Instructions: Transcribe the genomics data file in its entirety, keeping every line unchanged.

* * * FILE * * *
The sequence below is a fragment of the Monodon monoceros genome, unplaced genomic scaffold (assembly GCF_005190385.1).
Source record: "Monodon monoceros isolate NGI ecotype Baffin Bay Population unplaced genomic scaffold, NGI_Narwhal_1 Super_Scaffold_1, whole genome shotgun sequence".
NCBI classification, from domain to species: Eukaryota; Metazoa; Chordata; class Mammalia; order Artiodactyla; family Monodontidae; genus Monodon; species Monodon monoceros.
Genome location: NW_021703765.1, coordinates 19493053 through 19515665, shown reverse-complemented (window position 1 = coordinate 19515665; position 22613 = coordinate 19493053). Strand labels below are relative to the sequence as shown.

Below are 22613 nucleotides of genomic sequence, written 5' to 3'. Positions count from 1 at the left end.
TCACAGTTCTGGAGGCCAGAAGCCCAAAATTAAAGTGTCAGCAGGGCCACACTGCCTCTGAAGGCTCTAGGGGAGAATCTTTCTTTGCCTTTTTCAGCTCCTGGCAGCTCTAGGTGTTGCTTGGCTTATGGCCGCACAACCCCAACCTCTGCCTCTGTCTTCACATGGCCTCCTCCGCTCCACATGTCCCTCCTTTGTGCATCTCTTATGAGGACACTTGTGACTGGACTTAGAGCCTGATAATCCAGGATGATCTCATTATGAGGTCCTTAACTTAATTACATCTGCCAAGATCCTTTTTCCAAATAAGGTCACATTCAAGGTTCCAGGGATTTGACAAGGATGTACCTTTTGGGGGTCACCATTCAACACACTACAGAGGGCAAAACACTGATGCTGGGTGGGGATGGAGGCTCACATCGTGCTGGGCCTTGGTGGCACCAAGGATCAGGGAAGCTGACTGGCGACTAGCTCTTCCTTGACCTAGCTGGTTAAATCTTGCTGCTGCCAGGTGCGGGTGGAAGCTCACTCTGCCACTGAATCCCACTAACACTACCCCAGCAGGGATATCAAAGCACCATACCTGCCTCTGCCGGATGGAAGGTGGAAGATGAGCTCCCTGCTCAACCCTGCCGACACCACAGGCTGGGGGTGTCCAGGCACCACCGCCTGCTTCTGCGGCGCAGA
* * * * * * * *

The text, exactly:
The sequence below is a fragment of the Monodon monoceros genome, unplaced genomic scaffold (assembly GCF_005190385.1).
Source record: "Monodon monoceros isolate NGI ecotype Baffin Bay Population unplaced genomic scaffold, NGI_Narwhal_1 Super_Scaffold_1, whole genome shotgun sequence".
NCBI classification, from domain to species: Eukaryota; Metazoa; Chordata; class Mammalia; order Artiodactyla; family Monodontidae; genus Monodon; species Monodon monoceros.
Genome location: NW_021703765.1, coordinates 19493053 through 19515665, shown reverse-complemented (window position 1 = coordinate 19515665; position 22613 = coordinate 19493053). Strand labels below are relative to the sequence as shown.

Below are 22613 nucleotides of genomic sequence, written 5' to 3'. Positions count from 1 at the left end.
TCACAGTTCTGGAGGCCAGAAGCCCAAAATTAAAGTGTCAGCAGGGCCACACTGCCTCTGAAGGCTCTAGGGGAGAATCTTTCTTTGCCTTTTTCAGCTCCTGGCAGCTCTAGGTGTTGCTTGGCTTATGGCCGCACAACCCCAACCTCTGCCTCTGTCTTCACATGGCCTCCTCCGCTCCACATGTCCCTCCTTTGTGCATCTCTTATGAGGACACTTGTGACTGGACTTAGAGCCTGATAATCCAGGATGATCTCATTATGAGGTCCTTAACTTAATTACATCTGCCAAGATCCTTTTTCCAAATAAGGTCACATTCAAGGTTCCAGGGATTTGACAAGGATGTACCTTTTGGGGGTCACCATTCAACACACTACAGAGGGCAAAACACTGATGCTGGGTGGGGATGGAGGCTCACATCGTGCTGGGCCTTGGTGGCACCAAGGATCAGGGAAGCTGACTGGCGACTAGCTCTTCCTTGACCTAGCTGGTTAAATCTTGCTGCTGCCAGGTGCGGGTGGAAGCTCACTCTGCCACTGAATCCCACTAACACTACCCCAGCAGGGATATCAAAGCACCATACCTGCCTCTGCCGGATGGAAGGTGGAAGATGAGCTCCCTGCTCAACCCTGCCGACACCACAGGCTGGGGGTGTCCAGGCACCACCGCCTGCTTCTGCGGCGCAGA